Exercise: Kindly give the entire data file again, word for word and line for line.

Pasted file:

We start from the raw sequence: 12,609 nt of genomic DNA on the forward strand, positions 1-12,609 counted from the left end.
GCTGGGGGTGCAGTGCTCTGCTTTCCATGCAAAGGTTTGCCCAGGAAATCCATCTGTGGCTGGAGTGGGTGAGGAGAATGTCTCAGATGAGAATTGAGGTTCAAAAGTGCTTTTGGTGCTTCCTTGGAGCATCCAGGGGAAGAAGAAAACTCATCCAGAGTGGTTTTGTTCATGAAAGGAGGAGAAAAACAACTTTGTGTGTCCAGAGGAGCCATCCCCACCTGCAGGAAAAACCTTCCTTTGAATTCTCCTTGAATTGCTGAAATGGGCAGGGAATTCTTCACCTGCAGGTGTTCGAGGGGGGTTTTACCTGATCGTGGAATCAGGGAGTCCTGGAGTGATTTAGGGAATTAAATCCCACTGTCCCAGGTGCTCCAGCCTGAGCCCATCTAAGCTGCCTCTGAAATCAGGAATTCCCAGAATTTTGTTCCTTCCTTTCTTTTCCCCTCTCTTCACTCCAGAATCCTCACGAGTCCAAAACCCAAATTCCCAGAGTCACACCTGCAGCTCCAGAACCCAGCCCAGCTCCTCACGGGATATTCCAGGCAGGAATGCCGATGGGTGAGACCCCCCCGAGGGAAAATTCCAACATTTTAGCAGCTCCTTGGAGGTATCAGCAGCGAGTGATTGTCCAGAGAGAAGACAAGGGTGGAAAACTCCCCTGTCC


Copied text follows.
We start from the raw sequence: 12,609 nt of genomic DNA on the forward strand, positions 1-12,609 counted from the left end.
GCTGGGGGTGCAGTGCTCTGCTTTCCATGCAAAGGTTTGCCCAGGAAATCCATCTGTGGCTGGAGTGGGTGAGGAGAATGTCTCAGATGAGAATTGAGGTTCAAAAGTGCTTTTGGTGCTTCCTTGGAGCATCCAGGGGAAGAAGAAAACTCATCCAGAGTGGTTTTGTTCATGAAAGGAGGAGAAAAACAACTTTGTGTGTCCAGAGGAGCCATCCCCACCTGCAGGAAAAACCTTCCTTTGAATTCTCCTTGAATTGCTGAAATGGGCAGGGAATTCTTCACCTGCAGGTGTTCGAGGGGGGTTTTACCTGATCGTGGAATCAGGGAGTCCTGGAGTGATTTAGGGAATTAAATCCCACTGTCCCAGGTGCTCCAGCCTGAGCCCATCTAAGCTGCCTCTGAAATCAGGAATTCCCAGAATTTTGTTCCTTCCTTTCTTTTCCCCTCTCTTCACTCCAGAATCCTCACGAGTCCAAAACCCAAATTCCCAGAGTCACACCTGCAGCTCCAGAACCCAGCCCAGCTCCTCACGGGATATTCCAGGCAGGAATGCCGATGGGTGAGACCCCCCCGAGGGAAAATTCCAACATTTTAGCAGCTCCTTGGAGGTATCAGCAGCGAGTGATTGTCCAGAGAGAAGACAAGGGTGGAAAACTCCCCTGTCC